Rural working-class families preserved report cards to document their struggle to better the lives of their children. “There was a sincere belief in the 1870s and 1880s that education was a force for social mobility and, again, the report card was a physical manifestation of that dream for one’s children to move into the middle class,” said Morris.
His book traces the origin of report cards and their emergence as a childhood touchstone. Many adults can still recite teacher remarks that appeared on their elementary school report cards. In his Netflix comedy special, Jerry Seinfeld displayed his third grade report card, which included the observation: “Jerry does a little too much fooling around in class.”
Morris graduated from the Lovett School in 2000 and returned to teach history there after earning degrees from the University of Virginia and Georgetown University. He earned a doctorate in education from Georgia State University in the spring of 2022. With his wife and three children, Morris moved last year to Tanzania, where he teaches history and global politics at an international boarding school in Moshi, a semi-rural area at the base of Mount Kilimanjaro. The school is part of the United World College movement, a network of 18 boarding schools around the world with a mission to promote global peace through international education.
Drawing on educator memoirs, minutes of faculty meetings and diaries, Morris recounts exasperated teachers searching for ways to exert control over students after physical force and coercion fell out of favor. Report cards also served to turn parents into allies or at least not active opponents. While we tend to view teacher-parent tensions as a byproduct of today’s divisive politics, Morris said the bond has always been fractious.
“Basically, almost nothing is new when it comes to parents and teachers getting mad at each other,” said Morris. The antebellum period in American schools was particularly impassioned. “Teachers used force to control students, but students in turn resisted with force. Parents sometimes resorted to violence in disputes with teachers. They leveraged their power to have teachers fired.”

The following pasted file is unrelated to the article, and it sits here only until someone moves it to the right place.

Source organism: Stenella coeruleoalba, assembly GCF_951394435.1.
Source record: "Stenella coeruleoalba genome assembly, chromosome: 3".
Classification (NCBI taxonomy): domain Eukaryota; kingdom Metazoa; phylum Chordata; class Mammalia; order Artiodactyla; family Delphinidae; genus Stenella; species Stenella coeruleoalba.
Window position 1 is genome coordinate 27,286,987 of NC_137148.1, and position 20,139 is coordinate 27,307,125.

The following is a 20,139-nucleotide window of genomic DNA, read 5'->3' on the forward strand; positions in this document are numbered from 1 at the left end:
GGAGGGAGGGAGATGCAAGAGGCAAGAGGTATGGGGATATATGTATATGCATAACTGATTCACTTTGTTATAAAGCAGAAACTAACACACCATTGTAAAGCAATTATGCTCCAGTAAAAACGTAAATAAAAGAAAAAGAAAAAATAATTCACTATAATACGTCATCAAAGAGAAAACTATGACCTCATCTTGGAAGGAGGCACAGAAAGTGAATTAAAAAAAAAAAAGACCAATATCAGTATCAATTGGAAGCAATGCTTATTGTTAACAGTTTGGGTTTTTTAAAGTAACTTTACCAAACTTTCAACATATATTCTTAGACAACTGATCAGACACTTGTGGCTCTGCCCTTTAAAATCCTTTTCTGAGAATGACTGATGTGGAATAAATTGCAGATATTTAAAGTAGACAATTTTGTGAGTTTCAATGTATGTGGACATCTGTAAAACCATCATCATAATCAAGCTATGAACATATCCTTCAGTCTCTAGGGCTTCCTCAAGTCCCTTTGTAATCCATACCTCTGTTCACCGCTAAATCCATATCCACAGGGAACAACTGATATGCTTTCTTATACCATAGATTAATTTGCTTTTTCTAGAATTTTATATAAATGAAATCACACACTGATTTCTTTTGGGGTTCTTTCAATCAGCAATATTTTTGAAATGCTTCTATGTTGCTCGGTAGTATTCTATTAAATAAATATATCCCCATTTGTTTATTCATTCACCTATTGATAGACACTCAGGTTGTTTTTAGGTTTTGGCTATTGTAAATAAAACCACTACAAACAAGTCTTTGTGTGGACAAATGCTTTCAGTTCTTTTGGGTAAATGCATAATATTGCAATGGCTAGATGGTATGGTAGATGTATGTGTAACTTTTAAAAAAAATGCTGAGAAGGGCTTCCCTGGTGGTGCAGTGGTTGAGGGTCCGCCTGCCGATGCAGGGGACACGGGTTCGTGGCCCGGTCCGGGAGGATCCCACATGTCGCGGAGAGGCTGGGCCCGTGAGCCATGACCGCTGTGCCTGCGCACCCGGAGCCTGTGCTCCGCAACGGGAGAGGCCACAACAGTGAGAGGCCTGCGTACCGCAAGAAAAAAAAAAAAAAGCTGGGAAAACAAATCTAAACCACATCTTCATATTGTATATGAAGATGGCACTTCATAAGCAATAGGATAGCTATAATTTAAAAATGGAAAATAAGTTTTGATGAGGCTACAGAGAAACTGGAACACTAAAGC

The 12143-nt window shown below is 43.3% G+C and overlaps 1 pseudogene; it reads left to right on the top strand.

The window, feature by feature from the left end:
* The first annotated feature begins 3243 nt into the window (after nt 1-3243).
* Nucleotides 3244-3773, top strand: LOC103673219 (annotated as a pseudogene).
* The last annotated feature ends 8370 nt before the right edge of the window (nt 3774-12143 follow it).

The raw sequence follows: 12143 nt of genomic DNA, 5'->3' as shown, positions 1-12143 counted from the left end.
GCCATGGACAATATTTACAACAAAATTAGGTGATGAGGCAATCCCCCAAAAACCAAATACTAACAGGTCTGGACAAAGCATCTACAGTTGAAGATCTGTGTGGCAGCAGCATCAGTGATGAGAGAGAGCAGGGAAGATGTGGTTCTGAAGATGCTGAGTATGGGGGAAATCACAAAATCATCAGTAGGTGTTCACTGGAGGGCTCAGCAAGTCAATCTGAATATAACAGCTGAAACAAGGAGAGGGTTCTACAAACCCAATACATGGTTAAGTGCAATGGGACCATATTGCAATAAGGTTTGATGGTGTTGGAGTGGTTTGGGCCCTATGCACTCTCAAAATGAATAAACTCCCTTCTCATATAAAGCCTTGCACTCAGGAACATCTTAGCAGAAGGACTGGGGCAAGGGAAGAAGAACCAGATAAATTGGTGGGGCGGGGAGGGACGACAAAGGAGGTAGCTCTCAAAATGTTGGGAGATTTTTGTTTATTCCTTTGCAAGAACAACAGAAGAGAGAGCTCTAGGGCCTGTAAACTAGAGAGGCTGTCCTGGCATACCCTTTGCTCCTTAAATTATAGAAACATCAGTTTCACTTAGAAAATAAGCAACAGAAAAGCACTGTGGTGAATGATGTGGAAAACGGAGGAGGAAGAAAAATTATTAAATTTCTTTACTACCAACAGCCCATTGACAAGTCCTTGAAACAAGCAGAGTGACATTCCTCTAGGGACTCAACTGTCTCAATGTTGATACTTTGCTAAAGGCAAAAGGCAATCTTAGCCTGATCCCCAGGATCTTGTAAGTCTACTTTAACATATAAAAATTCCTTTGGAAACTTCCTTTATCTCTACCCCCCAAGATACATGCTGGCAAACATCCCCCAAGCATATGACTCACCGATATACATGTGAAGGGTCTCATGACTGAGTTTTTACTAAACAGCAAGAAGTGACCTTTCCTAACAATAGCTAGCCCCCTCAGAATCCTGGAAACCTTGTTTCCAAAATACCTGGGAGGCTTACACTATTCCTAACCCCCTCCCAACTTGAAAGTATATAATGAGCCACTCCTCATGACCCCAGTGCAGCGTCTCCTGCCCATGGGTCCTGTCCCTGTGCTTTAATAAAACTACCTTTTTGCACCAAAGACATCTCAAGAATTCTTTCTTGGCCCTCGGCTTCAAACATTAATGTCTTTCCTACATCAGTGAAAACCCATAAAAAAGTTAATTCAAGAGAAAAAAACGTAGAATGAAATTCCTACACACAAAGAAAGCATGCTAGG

An 1850 Common School Journal scolds parents for indulging their children, warning the outcome will be “a dunce in school ... a bad, unruly citizen, a tyrant in his own house without one trait of moral goodness.”
As report cards gained wider acceptance, so did written assessments, which spread after Boston introduced year-end exams in 1845 as an alternative to evaluating students through oral recitations. To share the educational burden with parents, schools started sending pupils home with work to do at night, which ended up falling on mothers for the most part to supervise, said Morris.
Report cards were not without critics, who argued schools were becoming regimented, mechanical and mindless. In the 180 years since report cards took root, Morris said, “Educators have periodically tried to change the system of grades. Not only has academic grading and reporting survived these reform efforts, but it has thrived despite the criticism.”
Morris’ parents saved his report cards, and he and his wife keep their children’s digitized in Google Drive. Yet, his feelings about report cards are mixed. As an education historian, Morris said the past shows us the fallacy of forsaking established practice for easy fixes. He endorses incremental changes, saying, “One idea is to make grades on a report card less permanent, giving students the ability to retake summative assignments to show growth.”
He also favors expanding report cards to portfolios of student work and deeper teacher narratives about a student’s development so families see more than a column of numbers or letters.
“All of these reforms, however, add mountains of work to our already overworked teachers,” Morris said. “So fundamentally, we need more investment in teachers, more autonomy for teachers, smaller class sizes and lighter workloads for all of this to work.”